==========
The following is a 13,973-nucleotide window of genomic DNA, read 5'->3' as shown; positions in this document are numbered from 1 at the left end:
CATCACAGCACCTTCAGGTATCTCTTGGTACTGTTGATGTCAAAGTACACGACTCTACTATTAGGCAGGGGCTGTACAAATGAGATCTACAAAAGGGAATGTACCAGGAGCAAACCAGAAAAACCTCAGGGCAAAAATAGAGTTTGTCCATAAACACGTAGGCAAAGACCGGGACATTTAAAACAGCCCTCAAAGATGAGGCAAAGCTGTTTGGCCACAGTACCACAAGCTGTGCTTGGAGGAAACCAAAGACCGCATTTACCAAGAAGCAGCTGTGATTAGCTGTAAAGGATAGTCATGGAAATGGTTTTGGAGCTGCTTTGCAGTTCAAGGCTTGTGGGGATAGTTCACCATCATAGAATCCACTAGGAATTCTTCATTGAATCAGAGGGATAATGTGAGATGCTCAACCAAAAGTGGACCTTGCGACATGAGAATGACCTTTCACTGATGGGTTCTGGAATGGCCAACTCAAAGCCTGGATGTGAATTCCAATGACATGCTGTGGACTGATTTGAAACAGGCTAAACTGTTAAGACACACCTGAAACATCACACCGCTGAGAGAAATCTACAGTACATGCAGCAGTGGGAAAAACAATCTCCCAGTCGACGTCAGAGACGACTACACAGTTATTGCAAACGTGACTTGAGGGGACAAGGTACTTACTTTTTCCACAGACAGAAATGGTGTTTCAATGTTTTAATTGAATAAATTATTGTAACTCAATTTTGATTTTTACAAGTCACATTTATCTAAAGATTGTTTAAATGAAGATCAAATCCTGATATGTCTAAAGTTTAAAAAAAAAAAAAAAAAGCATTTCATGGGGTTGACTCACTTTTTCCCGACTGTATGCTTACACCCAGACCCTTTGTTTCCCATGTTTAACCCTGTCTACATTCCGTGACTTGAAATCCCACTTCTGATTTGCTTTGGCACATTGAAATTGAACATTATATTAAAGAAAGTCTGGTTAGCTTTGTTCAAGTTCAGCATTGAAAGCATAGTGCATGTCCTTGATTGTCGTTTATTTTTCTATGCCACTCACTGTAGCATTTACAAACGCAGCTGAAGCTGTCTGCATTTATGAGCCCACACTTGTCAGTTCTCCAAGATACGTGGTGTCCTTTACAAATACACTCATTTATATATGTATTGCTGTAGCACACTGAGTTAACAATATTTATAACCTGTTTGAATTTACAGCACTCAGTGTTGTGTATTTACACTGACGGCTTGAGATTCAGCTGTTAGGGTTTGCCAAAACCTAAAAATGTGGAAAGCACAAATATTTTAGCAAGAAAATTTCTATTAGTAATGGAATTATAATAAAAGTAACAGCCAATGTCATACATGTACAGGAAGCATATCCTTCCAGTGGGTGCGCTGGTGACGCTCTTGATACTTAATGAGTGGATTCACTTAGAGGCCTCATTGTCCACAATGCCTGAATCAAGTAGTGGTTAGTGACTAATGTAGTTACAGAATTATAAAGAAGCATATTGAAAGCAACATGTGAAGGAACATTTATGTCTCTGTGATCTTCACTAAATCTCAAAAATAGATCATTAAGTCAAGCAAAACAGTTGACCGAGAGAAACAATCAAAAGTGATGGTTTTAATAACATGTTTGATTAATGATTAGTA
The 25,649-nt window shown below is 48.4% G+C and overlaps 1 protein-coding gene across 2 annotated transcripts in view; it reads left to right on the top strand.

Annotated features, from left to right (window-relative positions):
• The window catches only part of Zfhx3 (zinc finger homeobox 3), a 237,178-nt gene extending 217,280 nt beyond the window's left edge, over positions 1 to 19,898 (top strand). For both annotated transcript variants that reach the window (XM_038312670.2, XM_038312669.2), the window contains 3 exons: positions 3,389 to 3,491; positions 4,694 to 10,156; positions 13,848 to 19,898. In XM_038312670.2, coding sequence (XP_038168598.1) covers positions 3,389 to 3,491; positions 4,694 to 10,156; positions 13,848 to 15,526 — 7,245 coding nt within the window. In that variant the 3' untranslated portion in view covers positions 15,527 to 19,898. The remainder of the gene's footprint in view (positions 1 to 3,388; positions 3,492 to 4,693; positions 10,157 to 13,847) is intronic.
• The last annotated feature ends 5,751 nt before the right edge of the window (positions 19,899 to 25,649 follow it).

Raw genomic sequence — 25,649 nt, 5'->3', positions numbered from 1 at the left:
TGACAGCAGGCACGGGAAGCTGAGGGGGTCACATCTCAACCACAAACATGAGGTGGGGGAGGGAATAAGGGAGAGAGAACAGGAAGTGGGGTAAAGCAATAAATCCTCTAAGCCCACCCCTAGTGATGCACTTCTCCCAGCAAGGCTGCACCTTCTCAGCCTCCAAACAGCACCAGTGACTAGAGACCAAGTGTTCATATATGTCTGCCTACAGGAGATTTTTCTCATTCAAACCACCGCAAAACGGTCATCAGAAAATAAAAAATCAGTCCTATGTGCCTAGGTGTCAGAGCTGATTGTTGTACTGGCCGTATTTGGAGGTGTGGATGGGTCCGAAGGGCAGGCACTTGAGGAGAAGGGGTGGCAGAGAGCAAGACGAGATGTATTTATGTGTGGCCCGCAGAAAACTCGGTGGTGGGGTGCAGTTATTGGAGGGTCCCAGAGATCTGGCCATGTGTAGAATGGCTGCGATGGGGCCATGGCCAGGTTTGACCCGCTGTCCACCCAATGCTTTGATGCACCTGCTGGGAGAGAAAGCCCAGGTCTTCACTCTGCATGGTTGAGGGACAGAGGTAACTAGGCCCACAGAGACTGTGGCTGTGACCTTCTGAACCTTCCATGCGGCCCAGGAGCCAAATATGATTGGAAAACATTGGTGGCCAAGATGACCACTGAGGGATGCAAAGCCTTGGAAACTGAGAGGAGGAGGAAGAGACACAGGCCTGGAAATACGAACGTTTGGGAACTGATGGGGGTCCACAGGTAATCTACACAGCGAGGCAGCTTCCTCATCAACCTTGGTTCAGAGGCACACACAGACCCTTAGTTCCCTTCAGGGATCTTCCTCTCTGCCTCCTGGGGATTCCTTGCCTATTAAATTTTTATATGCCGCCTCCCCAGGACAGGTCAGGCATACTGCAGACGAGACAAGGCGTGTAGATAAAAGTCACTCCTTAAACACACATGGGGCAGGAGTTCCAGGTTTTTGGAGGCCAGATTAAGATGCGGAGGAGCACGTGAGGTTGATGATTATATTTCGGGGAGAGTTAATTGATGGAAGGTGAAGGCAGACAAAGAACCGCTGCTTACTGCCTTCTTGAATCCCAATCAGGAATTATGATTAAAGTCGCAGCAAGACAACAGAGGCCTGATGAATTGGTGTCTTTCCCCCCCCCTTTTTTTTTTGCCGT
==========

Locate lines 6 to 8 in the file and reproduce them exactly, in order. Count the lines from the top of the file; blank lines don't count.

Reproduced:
• The last annotated feature ends 5,751 nt before the right edge of the window (positions 19,899 to 25,649 follow it).

Raw genomic sequence — 25,649 nt, 5'->3', positions numbered from 1 at the left:
TGACAGCAGGCACGGGAAGCTGAGGGGGTCACATCTCAACCACAAACATGAGGTGGGGGAGGGAATAAGGGAGAGAGAACAGGAAGTGGGGTAAAGCAATAAATCCTCTAAGCCCACCCCTAGTGATGCACTTCTCCCAGCAAGGCTGCACCTTCTCAGCCTCCAAACAGCACCAGTGACTAGAGACCAAGTGTTCATATATGTCTGCCTACAGGAGATTTTTCTCATTCAAACCACCGCAAAACGGTCATCAGAAAATAAAAAATCAGTCCTATGTGCCTAGGTGTCAGAGCTGATTGTTGTACTGGCCGTATTTGGAGGTGTGGATGGGTCCGAAGGGCAGGCACTTGAGGAGAAGGGGTGGCAGAGAGCAAGACGAGATGTATTTATGTGTGGCCCGCAGAAAACTCGGTGGTGGGGTGCAGTTATTGGAGGGTCCCAGAGATCTGGCCATGTGTAGAATGGCTGCGATGGGGCCATGGCCAGGTTTGACCCGCTGTCCACCCAATGCTTTGATGCACCTGCTGGGAGAGAAAGCCCAGGTCTTCACTCTGCATGGTTGAGGGACAGAGGTAACTAGGCCCACAGAGACTGTGGCTGTGACCTTCTGAACCTTCCATGCGGCCCAGGAGCCAAATATGATTGGAAAACATTGGTGGCCAAGATGACCACTGAGGGATGCAAAGCCTTGGAAACTGAGAGGAGGAGGAAGAGACACAGGCCTGGAAATACGAACGTTTGGGAACTGATGGGGGTCCACAGGTAATCTACACAGCGAGGCAGCTTCCTCATCAACCTTGGTTCAGAGGCACACACAGACCCTTAGTTCCCTTCAGGGATCTTCCTCTCTGCCTCCTGGGGATTCCTTGCCTATTAAATTTTTATATGCCGCCTCCCCAGGACAGGTCAGGCATACTGCAGACGAGACAAGGCGTGTAGATAAAAGTCACTCCTTAAACACACATGGGGCAGGAGTTCCAGGTTTTTGGAGGCCAGATTAAGATGCGGAGGAGCACGTGAGGTTGATGATTATATTTCGGGGAGAGTTAATTGATGGAAGGTGAAGGCAGACAAAGAACCGCTGCTTACTGCCTTCTTGAATCCCAATCAGGAATTATGATTAAAGTCGCAGCAAGACAACAGAGGCCTGATGAATTGGTGTCTTTCCCCCCCCCTTTTTTTTTTGCCGT